Recently, it has been shown that mtDNA or degraded mitochondrial peptides can act as “damage-associated molecular patterns" (DAMPs), that are conceptually and functionally similar to PAMPs. Mitochondrial DAMPs, defined MTDs, can be involved in the pathogenesis of the systemic inflammatory response syndrome (SIRS), a condition that often affects patients who survive a trauma, characterized by the presence of shock and compromised function of several organs. During SIRS, mtDNA released from damaged or dead cells can bind TLR-9, whose activation causes a potent inflammatory reaction, with the production of proinflammatory cytokines. Since HIV infection is characterized by a proinflammatory status, and by a hyperproduction of proinflammatory cytokines, we asked whether soluble mtDNA circulating in the plasma could play a role in determining such condition.Thus, we have studied plasma levels of mtDNA in HIV+ patients showing a different course of the infection, and have correlated such levels to the activation of the immune system and to the plasma viremia. We analyzed individuals during acute, primary HIV infection (AHI), patients with an advanced infection (including those with full blown acquired immunodeficiency syndrome, AIDS) but still naive for antiretroviral therapy (ART), and those defined “long term non progressors” (LTNPs), who had been infected since at least 8 years, always out of treatment, but with a normal number of CD4+ T cells, a low grade of apoptosis and a good immunological control of the virus.In all HIV+ patients but LTNP plasma levels of mtDNA were significantly higher than in healthy controls. Furthermore, in naive patients, 6 months of efficient ART (able to increase CD4+ T cell count, decrease viral load and reduce T cell activation) did not modify mtDNA plasma levels. These levels were not correlated to CD4+ T cell count, nor to markers of immune activation, but had a significant correlation with plasma viral load, revealing a possible role for mtDNA not only as a molecule able to trigger inflammation, but also as a novel biomarker of virus-induced damage.The identification of the role of MTDs could relevant not only to identify possible new biomarkers of disease progression, but also in designing new therapeutic strategies that regard soluble mtDNA, as novel treatments could target either soluble MTDs, or the receptors they use. Thus, in HIV infection, as in other diseases characterized by excessive inflammation, interfering with MTDs could likely become a novel strategy to reduce the harmful immune activation.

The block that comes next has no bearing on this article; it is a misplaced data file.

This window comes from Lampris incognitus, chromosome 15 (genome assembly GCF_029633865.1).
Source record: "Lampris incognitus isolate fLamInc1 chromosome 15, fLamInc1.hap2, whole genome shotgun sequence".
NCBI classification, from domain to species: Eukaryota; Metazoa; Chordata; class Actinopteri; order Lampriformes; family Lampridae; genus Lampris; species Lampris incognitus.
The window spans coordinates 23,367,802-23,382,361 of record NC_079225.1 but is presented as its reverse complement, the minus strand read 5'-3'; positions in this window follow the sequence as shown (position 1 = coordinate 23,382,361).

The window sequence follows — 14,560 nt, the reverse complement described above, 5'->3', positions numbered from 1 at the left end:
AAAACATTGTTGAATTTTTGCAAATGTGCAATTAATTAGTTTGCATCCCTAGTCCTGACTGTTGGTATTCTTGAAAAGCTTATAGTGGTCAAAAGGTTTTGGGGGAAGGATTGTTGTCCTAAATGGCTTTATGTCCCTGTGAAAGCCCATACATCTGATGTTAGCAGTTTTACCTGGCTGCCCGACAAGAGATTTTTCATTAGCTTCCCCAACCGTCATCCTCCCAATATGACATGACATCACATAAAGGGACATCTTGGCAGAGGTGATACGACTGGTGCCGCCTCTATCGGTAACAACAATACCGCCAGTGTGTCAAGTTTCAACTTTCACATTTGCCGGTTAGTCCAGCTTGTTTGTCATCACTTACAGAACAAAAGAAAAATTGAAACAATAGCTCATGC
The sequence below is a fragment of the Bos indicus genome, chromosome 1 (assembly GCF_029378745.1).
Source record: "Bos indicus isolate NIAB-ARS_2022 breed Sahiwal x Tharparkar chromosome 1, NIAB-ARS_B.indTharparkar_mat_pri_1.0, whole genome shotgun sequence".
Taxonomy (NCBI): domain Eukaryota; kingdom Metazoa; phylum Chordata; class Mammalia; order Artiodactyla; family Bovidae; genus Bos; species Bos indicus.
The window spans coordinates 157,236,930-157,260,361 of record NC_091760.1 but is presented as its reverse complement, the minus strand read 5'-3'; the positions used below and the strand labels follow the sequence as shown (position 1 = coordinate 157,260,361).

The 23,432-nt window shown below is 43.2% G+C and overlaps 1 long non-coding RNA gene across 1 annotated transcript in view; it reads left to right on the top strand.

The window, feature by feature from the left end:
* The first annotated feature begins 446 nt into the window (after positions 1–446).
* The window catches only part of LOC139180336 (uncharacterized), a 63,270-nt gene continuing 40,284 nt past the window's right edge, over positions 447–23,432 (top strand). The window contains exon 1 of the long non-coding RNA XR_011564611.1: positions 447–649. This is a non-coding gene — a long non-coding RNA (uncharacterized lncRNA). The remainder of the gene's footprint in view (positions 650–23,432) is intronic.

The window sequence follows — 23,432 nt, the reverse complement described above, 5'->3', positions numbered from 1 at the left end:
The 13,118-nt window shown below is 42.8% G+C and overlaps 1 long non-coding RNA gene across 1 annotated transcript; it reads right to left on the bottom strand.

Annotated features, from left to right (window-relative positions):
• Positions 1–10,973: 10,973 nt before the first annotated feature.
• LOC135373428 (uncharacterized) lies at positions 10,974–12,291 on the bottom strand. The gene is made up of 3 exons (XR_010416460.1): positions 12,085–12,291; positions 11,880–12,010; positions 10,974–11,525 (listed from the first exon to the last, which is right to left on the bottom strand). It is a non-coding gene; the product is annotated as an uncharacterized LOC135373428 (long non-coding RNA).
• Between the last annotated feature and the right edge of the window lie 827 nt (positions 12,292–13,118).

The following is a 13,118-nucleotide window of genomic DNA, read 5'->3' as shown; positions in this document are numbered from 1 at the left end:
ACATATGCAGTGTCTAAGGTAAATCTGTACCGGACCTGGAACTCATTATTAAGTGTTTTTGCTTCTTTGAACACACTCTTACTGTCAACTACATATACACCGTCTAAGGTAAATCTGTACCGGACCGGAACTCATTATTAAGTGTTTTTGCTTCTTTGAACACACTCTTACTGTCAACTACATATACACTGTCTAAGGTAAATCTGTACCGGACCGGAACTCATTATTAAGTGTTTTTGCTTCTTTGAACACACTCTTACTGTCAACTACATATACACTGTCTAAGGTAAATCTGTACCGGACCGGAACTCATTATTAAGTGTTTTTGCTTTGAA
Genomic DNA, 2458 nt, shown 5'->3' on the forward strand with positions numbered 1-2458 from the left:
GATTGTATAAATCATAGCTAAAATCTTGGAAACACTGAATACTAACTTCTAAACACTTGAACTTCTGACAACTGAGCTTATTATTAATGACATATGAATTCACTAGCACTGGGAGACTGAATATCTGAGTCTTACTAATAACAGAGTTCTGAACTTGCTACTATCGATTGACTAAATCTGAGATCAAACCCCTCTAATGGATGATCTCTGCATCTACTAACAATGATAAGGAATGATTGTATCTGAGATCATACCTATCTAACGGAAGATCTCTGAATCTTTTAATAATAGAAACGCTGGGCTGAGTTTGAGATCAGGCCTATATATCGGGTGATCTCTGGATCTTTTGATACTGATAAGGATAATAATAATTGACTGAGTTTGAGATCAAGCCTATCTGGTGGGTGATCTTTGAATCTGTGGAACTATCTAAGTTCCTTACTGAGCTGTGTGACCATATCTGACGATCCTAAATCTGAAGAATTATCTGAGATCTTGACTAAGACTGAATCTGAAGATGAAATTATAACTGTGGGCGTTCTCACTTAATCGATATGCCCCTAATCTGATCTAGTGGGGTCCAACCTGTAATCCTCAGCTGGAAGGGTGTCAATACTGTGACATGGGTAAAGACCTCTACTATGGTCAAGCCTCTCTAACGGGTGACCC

|Data di pubblicazione:||2011|
|Titolo:||INCREASED LEVELS OF PLASMATIC MITOCHONDRIAL DNA DURING HIV INFECTION REVEAL A NEW ROLE FOR MITOCHONDRIAL DAMAGE-ASSOCIATED MOLECULAR PATTERNS|
|Autore/i:||Cossarizza A.; Pinti M.; Nasi M.; Gibellini L.; De Biasi S.; Montagna J.P.; Bertoncelli L.; Bisi L.; Manzini L.; Benatti S.; Borghi V.; Mussini C.|
|Titolo del libro:||Minerva Medica|
|Volume:||102 Suppl. 1|
|Citazione:||INCREASED LEVELS OF PLASMATIC MITOCHONDRIAL DNA DURING HIV INFECTION REVEAL A NEW ROLE FOR MITOCHONDRIAL DAMAGE-ASSOCIATED MOLECULAR PATTERNS / Cossarizza A.; Pinti M.; Nasi M.; Gibellini L.; De Biasi S.; Montagna J.P.; Bertoncelli L.; Bisi L.; Manzini L.; Benatti S.; Borghi V.; Mussini C.. - In: MINERVA MEDICA. - ISSN 0026-4806. - STAMPA. - 102 Suppl. 1(2011), pp. 95-95. ((Intervento presentato al convegno 2011 Joint Annual Meeting SIICA DGfI tenutosi a Riccione nel 28 Settembre - 1 Ottobre 2011.|
|Tipologia||Abstract in Rivista|
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